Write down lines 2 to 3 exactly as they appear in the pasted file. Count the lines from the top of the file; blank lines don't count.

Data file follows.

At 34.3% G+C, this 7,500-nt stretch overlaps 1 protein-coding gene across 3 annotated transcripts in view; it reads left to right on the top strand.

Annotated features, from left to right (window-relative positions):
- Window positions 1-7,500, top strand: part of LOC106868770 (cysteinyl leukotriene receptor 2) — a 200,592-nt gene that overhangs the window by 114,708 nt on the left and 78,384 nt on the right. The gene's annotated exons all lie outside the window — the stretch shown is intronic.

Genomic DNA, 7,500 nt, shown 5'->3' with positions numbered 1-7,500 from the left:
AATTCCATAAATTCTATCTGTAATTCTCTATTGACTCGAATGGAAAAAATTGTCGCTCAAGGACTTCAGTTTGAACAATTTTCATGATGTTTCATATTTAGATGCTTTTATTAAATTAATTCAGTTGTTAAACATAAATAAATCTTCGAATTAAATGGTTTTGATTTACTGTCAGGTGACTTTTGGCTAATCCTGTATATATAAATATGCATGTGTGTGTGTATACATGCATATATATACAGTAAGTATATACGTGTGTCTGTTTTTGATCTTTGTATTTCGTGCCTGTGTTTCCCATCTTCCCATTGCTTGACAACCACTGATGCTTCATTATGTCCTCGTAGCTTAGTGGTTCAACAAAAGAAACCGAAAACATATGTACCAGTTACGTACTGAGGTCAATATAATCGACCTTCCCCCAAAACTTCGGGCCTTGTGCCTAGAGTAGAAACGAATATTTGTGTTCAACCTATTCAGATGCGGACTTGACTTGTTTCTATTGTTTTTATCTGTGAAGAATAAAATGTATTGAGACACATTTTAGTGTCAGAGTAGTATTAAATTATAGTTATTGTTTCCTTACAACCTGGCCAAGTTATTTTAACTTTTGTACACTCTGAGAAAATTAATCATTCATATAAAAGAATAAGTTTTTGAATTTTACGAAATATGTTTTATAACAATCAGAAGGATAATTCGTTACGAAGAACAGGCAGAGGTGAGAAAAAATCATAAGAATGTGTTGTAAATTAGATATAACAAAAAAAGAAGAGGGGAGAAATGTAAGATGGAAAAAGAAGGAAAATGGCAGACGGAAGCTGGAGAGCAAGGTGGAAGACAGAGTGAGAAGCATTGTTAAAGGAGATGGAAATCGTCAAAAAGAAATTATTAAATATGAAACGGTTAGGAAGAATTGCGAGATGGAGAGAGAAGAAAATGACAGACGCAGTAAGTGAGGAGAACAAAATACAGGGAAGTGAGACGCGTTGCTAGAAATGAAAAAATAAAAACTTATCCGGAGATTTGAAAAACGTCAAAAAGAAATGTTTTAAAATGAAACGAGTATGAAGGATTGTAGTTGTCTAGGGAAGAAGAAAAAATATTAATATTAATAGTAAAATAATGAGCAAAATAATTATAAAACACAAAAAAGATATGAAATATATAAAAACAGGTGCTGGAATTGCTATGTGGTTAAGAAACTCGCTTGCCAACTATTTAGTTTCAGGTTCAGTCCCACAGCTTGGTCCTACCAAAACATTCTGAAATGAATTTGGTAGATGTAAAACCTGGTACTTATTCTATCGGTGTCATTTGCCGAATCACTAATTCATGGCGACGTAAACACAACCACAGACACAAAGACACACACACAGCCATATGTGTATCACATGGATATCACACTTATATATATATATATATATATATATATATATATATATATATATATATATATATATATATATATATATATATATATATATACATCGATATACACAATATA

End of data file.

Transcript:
Annotated features, from left to right (window-relative positions):
- Window positions 1-7,500, top strand: part of LOC106868770 (cysteinyl leukotriene receptor 2) — a 200,592-nt gene that overhangs the window by 114,708 nt on the left and 78,384 nt on the right. The gene's annotated exons all lie outside the window — the stretch shown is intronic.